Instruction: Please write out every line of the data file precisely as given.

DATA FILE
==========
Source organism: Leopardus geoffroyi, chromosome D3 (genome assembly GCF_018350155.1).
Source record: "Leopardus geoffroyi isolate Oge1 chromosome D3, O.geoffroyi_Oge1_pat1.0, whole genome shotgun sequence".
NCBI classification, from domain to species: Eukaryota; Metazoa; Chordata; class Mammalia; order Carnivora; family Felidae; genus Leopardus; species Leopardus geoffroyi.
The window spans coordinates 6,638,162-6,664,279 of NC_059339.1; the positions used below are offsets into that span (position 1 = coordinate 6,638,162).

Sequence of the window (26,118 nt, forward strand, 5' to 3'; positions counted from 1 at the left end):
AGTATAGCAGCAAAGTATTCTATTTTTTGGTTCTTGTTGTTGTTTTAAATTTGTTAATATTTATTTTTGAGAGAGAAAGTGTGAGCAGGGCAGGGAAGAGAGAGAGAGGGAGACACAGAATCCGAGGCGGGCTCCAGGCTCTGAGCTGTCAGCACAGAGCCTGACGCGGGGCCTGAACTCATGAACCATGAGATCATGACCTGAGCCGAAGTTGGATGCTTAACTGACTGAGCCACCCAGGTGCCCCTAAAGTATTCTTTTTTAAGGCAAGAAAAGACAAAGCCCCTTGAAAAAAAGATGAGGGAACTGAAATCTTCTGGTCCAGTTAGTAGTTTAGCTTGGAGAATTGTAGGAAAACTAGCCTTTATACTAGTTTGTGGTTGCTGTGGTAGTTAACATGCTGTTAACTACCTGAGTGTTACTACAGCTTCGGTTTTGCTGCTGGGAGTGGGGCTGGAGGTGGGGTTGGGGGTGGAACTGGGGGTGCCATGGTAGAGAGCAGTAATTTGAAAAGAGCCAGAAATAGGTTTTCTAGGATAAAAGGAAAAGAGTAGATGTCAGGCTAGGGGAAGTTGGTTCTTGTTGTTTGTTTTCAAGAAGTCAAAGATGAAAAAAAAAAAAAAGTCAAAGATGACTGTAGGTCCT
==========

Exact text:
Source organism: Leopardus geoffroyi, chromosome D3 (genome assembly GCF_018350155.1).
Source record: "Leopardus geoffroyi isolate Oge1 chromosome D3, O.geoffroyi_Oge1_pat1.0, whole genome shotgun sequence".
NCBI classification, from domain to species: Eukaryota; Metazoa; Chordata; class Mammalia; order Carnivora; family Felidae; genus Leopardus; species Leopardus geoffroyi.
The window spans coordinates 6,638,162-6,664,279 of NC_059339.1; the positions used below are offsets into that span (position 1 = coordinate 6,638,162).

Sequence of the window (26,118 nt, forward strand, 5' to 3'; positions counted from 1 at the left end):
AGTATAGCAGCAAAGTATTCTATTTTTTGGTTCTTGTTGTTGTTTTAAATTTGTTAATATTTATTTTTGAGAGAGAAAGTGTGAGCAGGGCAGGGAAGAGAGAGAGAGGGAGACACAGAATCCGAGGCGGGCTCCAGGCTCTGAGCTGTCAGCACAGAGCCTGACGCGGGGCCTGAACTCATGAACCATGAGATCATGACCTGAGCCGAAGTTGGATGCTTAACTGACTGAGCCACCCAGGTGCCCCTAAAGTATTCTTTTTTAAGGCAAGAAAAGACAAAGCCCCTTGAAAAAAAGATGAGGGAACTGAAATCTTCTGGTCCAGTTAGTAGTTTAGCTTGGAGAATTGTAGGAAAACTAGCCTTTATACTAGTTTGTGGTTGCTGTGGTAGTTAACATGCTGTTAACTACCTGAGTGTTACTACAGCTTCGGTTTTGCTGCTGGGAGTGGGGCTGGAGGTGGGGTTGGGGGTGGAACTGGGGGTGCCATGGTAGAGAGCAGTAATTTGAAAAGAGCCAGAAATAGGTTTTCTAGGATAAAAGGAAAAGAGTAGATGTCAGGCTAGGGGAAGTTGGTTCTTGTTGTTTGTTTTCAAGAAGTCAAAGATGAAAAAAAAAAAAAAGTCAAAGATGACTGTAGGTCCT